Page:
Less than a decade after the worst financial collapse since the Great Depression, frighteningly few Americans have even $1,000 available to cover an emergency expense. In fact, according to Bankrate.com nearly a third of us have no emergency fund at all, and another twenty percent don’t have much. Only a tick over twenty percent of us say they have enough in the bank to cover three months’ worth of expenses. Interestingly, that lack of emergency svaings cuts across generational and even economic lines. Your neighbors boasting six-figure incomes are doing only slightly better when it comes to putting aside cash for emergencies.
Everyone I’ve ever talked to who doesn’t have an emergency fund agrees that they need one. The guilt of that admission is plainly visible on their face, and it’s usually quickly followed by a parade of excuses about why they haven’t gotten the money together. The majority plead poverty, but in one-on-one discussions it’s clear they make enough money; the biggest culprit is overspending. What follows are five relatively painless ways to cut spending that will allow you to save $1,000 a year. In just twelve months, you can have $3,000 to $5,000 in emergency money.
Bag Your Lunch
Eating out is a big financial killer. Going out to lunch with your coworkers doesn’t feel like eating out, but the costs are staggering. Spending just $10 a day, which doesn’t get you much lunch, comes to at least $200 a month or $2,400 a year. Most people spend even more. For some of you going out to lunch is necessary to stay on the right side of office politics. That’s fine, but cut it down to two days a week and put the difference in savings. At the end of the year you’ll have more money and probably weigh less as a bonus.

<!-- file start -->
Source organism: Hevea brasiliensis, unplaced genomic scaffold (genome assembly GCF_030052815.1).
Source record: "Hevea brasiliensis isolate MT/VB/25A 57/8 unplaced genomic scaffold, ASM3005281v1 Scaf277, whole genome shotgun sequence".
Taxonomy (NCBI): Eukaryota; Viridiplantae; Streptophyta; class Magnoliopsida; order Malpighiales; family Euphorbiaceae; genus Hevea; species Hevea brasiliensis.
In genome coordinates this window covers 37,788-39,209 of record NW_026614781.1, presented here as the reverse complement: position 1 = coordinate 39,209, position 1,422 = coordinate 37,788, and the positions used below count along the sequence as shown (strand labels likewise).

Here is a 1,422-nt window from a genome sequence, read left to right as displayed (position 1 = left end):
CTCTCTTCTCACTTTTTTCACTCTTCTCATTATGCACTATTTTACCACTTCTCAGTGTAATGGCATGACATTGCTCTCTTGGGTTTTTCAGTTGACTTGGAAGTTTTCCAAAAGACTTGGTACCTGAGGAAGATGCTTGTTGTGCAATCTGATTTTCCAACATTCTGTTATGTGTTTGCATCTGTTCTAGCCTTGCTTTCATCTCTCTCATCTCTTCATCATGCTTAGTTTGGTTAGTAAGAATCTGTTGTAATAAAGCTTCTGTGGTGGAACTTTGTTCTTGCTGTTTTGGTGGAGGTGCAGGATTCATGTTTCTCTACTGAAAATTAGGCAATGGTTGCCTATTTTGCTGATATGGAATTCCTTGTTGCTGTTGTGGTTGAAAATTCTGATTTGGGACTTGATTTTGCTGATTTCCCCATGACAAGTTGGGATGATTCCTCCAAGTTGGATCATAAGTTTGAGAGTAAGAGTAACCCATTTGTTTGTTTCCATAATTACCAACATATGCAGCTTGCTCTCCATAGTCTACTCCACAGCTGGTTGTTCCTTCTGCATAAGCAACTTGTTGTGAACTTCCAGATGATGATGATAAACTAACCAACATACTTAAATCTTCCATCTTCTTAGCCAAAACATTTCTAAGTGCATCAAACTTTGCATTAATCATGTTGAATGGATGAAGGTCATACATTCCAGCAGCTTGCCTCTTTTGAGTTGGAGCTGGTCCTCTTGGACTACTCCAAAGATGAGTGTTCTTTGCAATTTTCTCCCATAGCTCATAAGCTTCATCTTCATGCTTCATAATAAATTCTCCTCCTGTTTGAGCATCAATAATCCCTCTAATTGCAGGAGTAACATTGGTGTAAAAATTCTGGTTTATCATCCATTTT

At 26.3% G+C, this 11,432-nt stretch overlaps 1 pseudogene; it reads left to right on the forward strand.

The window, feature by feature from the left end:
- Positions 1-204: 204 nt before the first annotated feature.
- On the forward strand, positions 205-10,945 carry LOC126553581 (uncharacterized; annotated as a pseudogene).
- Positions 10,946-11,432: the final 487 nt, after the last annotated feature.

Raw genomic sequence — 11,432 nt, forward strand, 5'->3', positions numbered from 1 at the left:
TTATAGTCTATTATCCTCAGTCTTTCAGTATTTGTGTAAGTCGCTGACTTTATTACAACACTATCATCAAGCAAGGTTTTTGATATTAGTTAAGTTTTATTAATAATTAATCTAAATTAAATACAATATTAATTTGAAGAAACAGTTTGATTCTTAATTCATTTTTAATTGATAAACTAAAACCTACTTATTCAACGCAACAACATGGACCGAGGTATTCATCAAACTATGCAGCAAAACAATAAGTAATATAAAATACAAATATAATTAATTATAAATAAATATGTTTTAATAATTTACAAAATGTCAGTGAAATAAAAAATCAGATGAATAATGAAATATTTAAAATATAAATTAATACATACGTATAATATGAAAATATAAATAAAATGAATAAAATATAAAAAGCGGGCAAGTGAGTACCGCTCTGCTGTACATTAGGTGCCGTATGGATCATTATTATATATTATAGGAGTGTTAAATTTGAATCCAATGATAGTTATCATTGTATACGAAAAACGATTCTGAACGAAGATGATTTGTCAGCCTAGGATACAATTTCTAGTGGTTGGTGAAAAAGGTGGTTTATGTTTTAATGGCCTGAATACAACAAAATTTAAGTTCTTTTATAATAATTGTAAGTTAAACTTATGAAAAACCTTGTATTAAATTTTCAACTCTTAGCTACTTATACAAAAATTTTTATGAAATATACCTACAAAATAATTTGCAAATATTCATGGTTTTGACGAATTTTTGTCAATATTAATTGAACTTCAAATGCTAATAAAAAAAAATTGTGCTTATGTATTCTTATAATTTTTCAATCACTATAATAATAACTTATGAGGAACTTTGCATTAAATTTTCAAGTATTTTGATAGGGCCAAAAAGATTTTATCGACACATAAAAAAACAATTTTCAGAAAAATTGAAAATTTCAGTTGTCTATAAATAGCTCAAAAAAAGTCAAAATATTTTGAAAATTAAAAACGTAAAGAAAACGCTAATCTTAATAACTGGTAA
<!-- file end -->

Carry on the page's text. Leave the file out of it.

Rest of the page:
Fintech is a short way of saying Financial Technology and there are apps that help automate savings. Back in the day I would round the amounts in my checkbook up to the nearest $5. After a few months of doing that I had hundreds of dollars extra in my checking account. Not many people still write checks, but those who do inevitably end up in front of me in the checkout line at Costco. For those of you living in the modern world there are apps like Acorns that link to your debit card and do the rounding and investing for you. It’s painless and mostly invisible.
Cancel Your Gym Membership
When the weather is nice you work out outdoors anyway and a quick search of Letgo found a wide assortment of used folding treadmills for under $200 for rainy days. Barbells are cheap, as is an incline bench. That will save you $300 a year on the low end and more at the expensive clubs. And since your garage or workout room is much handier, you might actually work out more.
Cut the Cable Cord
Internet and Netflix should run less than $60 a month, compared to the average cable bill which is $99 a month. Just that change and you’re more than halfway to your emergency fund in just twelve short months. Since many of us have cable bills that run even higher than average, that puts you in the $1,000 a year ballpark.
The average family wastes between $1,300 and $2,500 a year on spoiled food. Confusion of expiration dates and poor planning end up costing people big at the grocery store. Meal planning and efficient use of your freezer space alone can put you over the top on your emergency fund in just a few months. Websites like SuperCook let you enter the ingredients you have in the refrigerator and then suggests recipes based on what you have on hand.
Most of these are fairly painless ways to save a $1,000 in just a year. Try more than one and, by the end of twelve months, you’ll have a pretty healthy emergency fund—and eliminate a source of anxiety from your life. Priceless…